Land plants (Class Embryophyceae) include liverworts, mosses, ferns and their allies, gymnosperms, and the flowering plants. The earliest embryophytes made the transition from water to land. This transition required three important morphological adaptations: the cuticle, guard cells, and spores. The cuticle is a waxy layer on the exterior of the epidermis that helps to retain the proper osmotic balance of water within the plant when exposed to the air. While the cuticle kept water in, it also did not allow carbon dioxide, in which is necessary for photosynthesis to occur. Specialized cells known as guard cells created openings, stomata, in the leaves to allow for the diffusion of gases. Spores are single-celled gametes that are able to disperse overland and have very thick walls to protect the embryo from drying out. It is currently hypothesized that land plants developed from stoneworts. While both classes within Streptophyta are considered multicellular, land plants vary from stoneworts by having complex, specialized, and very protective reproductive structures (i.e. spores in sporangia or seeds in fruits), whereas stoneworts have gametes within a simple structure, the oogonium, prone to drying out when exposed to air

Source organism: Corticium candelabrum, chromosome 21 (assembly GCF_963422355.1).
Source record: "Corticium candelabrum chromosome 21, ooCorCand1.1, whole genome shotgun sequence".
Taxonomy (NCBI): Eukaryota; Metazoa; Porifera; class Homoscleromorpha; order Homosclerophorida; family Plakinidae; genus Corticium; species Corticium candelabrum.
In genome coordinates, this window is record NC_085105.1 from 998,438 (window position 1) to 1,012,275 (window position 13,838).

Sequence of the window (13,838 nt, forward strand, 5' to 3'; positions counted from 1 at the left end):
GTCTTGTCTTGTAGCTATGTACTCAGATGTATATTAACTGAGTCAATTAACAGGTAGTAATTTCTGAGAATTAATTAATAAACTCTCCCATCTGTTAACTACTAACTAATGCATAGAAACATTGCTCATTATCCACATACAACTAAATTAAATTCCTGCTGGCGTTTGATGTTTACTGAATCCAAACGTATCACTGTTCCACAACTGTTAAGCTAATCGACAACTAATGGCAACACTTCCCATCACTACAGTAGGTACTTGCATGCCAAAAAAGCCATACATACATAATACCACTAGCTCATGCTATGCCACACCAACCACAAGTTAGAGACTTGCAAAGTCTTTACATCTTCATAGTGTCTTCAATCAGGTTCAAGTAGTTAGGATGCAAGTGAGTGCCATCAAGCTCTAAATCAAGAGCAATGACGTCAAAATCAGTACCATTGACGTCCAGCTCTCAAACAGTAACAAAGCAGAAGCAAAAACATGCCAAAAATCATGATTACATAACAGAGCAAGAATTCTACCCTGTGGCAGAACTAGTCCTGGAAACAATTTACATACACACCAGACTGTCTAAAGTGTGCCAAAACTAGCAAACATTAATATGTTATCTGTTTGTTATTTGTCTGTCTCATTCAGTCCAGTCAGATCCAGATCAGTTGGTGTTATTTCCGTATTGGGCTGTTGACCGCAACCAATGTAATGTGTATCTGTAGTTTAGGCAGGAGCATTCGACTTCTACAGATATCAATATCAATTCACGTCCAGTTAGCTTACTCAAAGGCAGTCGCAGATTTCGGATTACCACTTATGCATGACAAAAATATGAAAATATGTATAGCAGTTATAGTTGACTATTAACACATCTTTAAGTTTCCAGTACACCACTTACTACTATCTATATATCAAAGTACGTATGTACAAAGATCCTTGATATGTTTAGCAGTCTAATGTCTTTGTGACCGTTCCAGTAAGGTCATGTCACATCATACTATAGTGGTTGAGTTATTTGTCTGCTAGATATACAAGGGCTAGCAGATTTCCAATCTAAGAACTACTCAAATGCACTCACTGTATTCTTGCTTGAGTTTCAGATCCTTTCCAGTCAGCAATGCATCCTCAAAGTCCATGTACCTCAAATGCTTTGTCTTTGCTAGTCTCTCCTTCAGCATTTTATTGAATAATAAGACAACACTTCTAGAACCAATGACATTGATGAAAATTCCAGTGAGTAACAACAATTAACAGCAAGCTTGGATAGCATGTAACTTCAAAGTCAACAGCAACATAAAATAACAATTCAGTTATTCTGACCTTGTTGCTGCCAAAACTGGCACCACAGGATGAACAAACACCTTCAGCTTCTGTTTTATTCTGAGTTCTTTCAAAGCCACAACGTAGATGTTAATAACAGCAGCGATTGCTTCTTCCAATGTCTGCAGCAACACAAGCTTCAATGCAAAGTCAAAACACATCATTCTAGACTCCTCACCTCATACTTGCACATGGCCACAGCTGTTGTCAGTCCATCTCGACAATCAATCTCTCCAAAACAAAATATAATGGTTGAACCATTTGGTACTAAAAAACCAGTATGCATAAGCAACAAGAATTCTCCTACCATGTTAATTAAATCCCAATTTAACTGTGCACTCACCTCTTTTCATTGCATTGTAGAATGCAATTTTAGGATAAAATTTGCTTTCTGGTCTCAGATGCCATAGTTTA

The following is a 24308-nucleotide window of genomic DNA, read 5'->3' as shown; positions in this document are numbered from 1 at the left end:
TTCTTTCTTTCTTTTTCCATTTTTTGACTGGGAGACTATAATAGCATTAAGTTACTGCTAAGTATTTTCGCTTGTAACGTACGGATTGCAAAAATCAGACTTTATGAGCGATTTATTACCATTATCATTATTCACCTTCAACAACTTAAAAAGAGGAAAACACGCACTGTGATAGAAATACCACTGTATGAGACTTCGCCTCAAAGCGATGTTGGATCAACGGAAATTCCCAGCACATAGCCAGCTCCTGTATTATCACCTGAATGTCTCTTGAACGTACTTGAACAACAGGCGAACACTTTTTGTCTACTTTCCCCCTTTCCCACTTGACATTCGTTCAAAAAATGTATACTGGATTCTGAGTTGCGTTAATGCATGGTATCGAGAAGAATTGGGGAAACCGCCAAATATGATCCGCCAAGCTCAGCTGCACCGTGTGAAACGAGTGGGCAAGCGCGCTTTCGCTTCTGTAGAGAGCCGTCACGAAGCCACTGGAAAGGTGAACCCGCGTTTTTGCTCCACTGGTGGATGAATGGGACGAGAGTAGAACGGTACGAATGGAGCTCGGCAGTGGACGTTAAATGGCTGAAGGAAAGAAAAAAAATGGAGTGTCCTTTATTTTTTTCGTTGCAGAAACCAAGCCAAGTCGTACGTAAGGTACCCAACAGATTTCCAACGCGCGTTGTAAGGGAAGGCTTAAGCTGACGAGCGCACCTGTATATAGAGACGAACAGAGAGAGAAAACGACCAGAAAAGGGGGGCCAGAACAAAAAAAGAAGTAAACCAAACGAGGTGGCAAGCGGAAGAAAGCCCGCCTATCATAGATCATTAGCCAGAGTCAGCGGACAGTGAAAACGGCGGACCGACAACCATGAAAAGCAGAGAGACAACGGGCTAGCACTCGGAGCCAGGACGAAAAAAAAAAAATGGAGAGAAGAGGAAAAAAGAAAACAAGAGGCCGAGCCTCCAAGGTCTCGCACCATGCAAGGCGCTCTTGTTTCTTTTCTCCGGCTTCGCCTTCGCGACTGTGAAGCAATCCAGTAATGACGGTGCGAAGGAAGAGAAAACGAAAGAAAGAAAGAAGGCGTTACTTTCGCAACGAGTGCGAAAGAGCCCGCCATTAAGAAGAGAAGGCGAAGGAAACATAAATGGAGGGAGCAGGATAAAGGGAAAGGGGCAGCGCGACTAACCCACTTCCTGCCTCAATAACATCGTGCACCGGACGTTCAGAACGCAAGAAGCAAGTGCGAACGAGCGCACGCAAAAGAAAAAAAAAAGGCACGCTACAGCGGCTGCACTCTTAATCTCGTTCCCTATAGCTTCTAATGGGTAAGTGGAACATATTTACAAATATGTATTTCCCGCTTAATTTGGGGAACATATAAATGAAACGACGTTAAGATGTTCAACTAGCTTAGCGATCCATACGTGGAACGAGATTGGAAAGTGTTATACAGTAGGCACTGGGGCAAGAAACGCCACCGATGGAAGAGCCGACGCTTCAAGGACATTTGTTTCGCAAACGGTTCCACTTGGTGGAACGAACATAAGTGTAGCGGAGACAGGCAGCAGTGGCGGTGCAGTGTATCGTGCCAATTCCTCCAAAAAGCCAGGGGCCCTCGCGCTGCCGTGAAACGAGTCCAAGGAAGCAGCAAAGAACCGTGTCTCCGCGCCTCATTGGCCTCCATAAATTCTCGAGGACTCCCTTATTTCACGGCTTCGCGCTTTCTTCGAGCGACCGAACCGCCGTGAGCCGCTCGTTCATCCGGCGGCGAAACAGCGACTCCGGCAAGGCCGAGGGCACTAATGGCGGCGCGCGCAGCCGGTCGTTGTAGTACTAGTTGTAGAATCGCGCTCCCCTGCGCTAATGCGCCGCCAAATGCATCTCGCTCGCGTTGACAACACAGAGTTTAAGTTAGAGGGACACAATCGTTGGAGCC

The earliest embryophytes made the transition from water to land. This transition required three important morphological adaptations: the cuticle, guard cells, and spores. Photo: Lord of Konrad 2010. Source: Wikimedia Commons.  

The earliest embryophytes made the transition from water to land. This transition required three important morphological adaptations: the cuticle, guard cells, and spores. Photo: Lord of Konrad 2010. Source: Wikimedia Commons.  

 Plant spores have an extremely hard outer coating to resist dehydration. Photo: Aerobicfox 2012. Source: Wikimedia Commons.  

Plant spores have an extremely hard outer coating to resist dehydration. Photo: Aerobicfox 2012. Source: Wikimedia Commons.